Radio stations – especially those with wonderful morning shows and/or charming personalities can make these simple one-on-one matchups fun, compelling, and occasion-setting, whether they're pitting bands, burgers, movies, or cabinet members against one another. If you do a little “bracketology” research, you'll run across all sorts of interesting versions that can be adapted to a station, show, or market persona.
While it may be your radio station's mission to play the best songs with the fewest commercials or present the most buzzworthy topics on your talk shows,, the other benefit many programmers forget about is escape.
Whether you're at the helm of a Hot AC, Country, or even a News/Talk station, part of your charge is mindless diversion. Brackets are a wonderful way to provide an emotional rescue, while showing off the wit and humor of your best personalities. In radio, we're consumed by generating so-called “water cooler talk” for the office. “Bracketology” is perhaps the best example of bringing it to life.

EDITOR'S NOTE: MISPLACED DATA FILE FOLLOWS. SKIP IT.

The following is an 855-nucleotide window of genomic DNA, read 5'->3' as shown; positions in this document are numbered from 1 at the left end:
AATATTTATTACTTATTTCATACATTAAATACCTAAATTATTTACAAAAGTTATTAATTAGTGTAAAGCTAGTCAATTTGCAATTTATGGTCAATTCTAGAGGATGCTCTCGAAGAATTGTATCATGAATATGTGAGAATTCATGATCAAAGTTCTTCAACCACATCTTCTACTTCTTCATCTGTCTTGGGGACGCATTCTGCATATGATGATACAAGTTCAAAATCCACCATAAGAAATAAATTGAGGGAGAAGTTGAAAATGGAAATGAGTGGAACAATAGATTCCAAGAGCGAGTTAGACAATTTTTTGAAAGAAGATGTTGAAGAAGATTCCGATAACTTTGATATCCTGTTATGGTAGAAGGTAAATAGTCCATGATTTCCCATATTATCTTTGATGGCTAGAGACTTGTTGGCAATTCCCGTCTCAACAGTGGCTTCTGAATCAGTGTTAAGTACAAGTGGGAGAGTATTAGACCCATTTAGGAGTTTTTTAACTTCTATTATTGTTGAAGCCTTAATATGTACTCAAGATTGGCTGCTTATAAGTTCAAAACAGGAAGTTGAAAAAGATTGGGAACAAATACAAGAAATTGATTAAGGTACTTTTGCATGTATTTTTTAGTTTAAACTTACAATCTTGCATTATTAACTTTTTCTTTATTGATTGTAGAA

And to add fuel to the “bracketology” fire, even public radio stations have jumped into the pool (so to speak). I ran across brackets from WHYY (Philadelphia), as well as this one from KPCC (Los Angeles) – two of teh best public radio stations in the country.
Imagine the drama of hearing “Radio Lab” going up against “The Moth Radio Hour.” And wondering whether “The Splendid Table” could possibly upset “Marketplace” to advance in the “central” division.
In doing some research for this blog, I bumped into a new favorite bracket, posted by Detroit (that is, Hockeytown) resident Jamie Favreau Boudrie, an unabashed Detroit Red Wings diehard.
“Bracketology” may be the best thing for the NCAA, its sponsors, CBS-TV and the other networks that carry the games, and bars all over the world.
So, who's your pick to go all the way?
Thanks again to Chris Keach. You can check his designs out here.
Jacobs Media has consistently walked the walk in the digital space, providing insights and guidance through its well-read national Techsurveys.
In 2008, jacapps was launched - a mobile apps company that has designed and built more than 1,200 apps for both the Apple and Android platforms. In 2013, the DASH Conference was created - a mashup of radio and automotive, designed to foster better understanding of the "connected car" and its impact.
Along with providing the creative and intellectual direction for the company, Fred consults many of Jacobs Media's commercial and public radio clients, in addition to media brands looking to thrive in the rapidly changing tech environment.
Fred was inducted into the National Radio Hall of Fame in 2018.